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How to Care for a Weeping Willow

By Sonia Acone ; Updated September 21, 2017

One of the most beautiful and graceful of trees, the weeping willow does well in zones 3 to 9 with full sun. Even though they are often found near rivers and lakes, weeping willows are adaptable to a variety of soils and growing conditions. They are useful to plant in wet areas as they have the ability to soak up a great deal of water. Weeping willows can easily grow 10 feet in a year and can reach a mature height of 40 to 50 feet in just a few years. They are one of the first trees to get new leaves in the spring and one of the last to lose them in the fall.

Planting and Care

Select a site in full sun. Weeping willows should not be planted within 50 feet of water or sewer lines as the roots will seek out water and could cause damage.

Planting should be done in the fall before the first frost or early in the spring. Dig a hole twice the size of the root-ball and place it in the hole. Cover and compact the soil so there aren't any air pockets that could dry out the roots. Water generously.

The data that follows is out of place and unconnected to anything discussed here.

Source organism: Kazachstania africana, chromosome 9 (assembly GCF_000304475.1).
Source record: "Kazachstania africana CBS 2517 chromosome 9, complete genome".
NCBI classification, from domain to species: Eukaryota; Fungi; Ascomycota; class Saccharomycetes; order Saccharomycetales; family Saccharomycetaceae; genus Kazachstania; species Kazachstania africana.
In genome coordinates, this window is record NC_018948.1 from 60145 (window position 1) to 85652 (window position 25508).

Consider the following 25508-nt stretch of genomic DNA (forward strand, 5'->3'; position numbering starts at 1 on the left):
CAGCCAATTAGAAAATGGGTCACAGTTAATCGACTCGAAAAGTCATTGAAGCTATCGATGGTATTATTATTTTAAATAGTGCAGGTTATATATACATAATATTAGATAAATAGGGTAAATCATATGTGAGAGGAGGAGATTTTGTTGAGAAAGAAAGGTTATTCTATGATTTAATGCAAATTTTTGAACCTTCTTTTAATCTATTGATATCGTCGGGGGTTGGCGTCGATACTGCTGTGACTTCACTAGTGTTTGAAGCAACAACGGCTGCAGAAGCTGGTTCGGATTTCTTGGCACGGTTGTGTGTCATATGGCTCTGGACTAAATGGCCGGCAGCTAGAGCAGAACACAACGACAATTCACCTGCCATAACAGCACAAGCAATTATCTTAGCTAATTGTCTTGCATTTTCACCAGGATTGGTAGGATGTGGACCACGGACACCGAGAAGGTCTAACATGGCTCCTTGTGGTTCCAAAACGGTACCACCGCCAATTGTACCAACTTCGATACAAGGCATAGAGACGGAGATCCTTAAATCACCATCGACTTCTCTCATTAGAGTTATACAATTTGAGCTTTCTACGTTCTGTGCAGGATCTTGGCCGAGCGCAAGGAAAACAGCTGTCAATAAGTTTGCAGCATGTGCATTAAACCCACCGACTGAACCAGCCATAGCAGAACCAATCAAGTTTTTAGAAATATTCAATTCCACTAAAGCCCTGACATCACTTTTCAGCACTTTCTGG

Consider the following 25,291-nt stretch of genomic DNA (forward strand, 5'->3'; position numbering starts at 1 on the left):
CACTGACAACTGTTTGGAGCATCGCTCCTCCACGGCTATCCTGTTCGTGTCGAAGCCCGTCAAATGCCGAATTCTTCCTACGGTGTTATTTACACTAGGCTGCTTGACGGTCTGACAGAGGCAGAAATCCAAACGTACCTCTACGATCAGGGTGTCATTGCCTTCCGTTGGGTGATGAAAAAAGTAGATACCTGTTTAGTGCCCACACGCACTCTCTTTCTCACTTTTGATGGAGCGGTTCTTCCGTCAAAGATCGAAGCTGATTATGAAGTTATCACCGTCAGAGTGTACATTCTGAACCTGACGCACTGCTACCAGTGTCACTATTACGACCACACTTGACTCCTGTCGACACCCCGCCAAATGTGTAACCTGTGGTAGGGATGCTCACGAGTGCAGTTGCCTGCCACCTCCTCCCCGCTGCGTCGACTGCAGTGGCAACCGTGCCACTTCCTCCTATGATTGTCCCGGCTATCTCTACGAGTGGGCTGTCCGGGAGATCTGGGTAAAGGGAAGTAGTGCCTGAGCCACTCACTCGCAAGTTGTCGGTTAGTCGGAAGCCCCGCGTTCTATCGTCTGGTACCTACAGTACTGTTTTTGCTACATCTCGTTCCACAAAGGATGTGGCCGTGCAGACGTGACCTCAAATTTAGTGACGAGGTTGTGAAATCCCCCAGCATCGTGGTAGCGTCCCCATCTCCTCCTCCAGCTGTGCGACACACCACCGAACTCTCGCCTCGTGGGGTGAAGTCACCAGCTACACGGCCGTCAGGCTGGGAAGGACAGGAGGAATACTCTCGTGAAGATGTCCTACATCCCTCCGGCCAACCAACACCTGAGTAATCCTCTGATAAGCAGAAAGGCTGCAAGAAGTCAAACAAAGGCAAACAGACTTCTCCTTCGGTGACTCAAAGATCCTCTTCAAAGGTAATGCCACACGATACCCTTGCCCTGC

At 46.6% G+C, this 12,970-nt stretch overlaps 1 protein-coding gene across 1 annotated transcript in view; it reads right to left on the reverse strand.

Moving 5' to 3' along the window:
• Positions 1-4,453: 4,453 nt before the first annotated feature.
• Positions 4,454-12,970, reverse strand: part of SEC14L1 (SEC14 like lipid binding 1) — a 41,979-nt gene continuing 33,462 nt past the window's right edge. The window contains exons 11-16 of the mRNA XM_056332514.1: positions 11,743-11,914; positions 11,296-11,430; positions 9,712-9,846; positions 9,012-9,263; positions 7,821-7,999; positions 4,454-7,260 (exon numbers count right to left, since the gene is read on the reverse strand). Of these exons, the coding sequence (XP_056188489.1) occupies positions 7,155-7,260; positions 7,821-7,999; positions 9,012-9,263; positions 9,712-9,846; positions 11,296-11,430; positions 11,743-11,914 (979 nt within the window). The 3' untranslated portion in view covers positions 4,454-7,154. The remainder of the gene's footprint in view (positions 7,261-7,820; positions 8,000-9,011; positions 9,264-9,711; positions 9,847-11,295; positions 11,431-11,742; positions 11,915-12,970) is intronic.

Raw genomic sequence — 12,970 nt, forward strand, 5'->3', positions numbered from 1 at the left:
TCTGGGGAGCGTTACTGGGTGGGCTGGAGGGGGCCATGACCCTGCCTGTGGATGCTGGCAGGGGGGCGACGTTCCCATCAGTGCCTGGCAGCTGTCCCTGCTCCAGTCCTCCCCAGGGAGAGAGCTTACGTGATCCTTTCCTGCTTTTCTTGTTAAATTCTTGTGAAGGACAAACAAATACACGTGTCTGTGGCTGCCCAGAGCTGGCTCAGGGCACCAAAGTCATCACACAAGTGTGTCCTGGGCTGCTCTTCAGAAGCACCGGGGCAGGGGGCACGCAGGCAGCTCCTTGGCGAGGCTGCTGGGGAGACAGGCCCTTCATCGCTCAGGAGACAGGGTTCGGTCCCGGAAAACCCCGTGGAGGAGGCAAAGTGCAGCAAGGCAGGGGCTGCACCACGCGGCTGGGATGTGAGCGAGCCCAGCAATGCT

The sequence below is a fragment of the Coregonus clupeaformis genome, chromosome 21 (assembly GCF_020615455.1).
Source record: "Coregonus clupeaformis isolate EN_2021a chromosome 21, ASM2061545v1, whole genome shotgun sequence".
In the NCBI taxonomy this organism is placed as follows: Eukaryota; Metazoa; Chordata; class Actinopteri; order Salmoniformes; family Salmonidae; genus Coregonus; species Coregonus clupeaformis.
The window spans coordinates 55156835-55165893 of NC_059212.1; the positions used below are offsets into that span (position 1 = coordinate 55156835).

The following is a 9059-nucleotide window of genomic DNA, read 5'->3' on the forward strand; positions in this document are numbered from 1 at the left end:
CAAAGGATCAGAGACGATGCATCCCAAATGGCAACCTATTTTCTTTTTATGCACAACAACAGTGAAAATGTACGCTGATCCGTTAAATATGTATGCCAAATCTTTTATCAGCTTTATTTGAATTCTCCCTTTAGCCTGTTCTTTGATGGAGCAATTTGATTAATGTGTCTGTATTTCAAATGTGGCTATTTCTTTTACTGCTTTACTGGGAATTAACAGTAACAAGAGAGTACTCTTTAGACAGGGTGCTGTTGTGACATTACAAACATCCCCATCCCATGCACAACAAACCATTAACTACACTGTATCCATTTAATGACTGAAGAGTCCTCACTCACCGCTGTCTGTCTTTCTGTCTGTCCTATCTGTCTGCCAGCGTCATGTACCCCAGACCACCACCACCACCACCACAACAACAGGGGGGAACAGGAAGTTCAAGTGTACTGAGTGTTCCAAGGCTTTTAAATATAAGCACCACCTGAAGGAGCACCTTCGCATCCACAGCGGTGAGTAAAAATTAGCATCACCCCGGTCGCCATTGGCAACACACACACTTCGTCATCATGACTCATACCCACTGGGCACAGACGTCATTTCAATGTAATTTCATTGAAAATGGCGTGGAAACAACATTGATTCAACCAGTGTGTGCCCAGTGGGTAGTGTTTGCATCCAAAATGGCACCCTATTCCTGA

Water should be given to young trees regularly, especially during periods of heat or drought. If the leaves look droopy, they are either getting too much or not enough water.

Pruning should be done in the fall. Prune off the lower branches of young trees to allow headroom as the tree grows. Upper branches should be allowed to droop to the ground.

During the first year or so, keep the base of the tree free of weeds or grass.


Things You Will Need

  • Shovel
  • Bare-root weeping willow tree
  • Water
  • Pruning shears

About the Author


Sonia Acone is a full-time freelance writer in northeast Pennsylvania. She has been published by The Wild Rose Press and is currently writing children's picture books, as well as online content. Acone writes articles for eHow and GardenGuides.com. She has been freelance writing since 2008. She holds a Bachelor of Arts degree in English and professional writing from Elizabethtown College.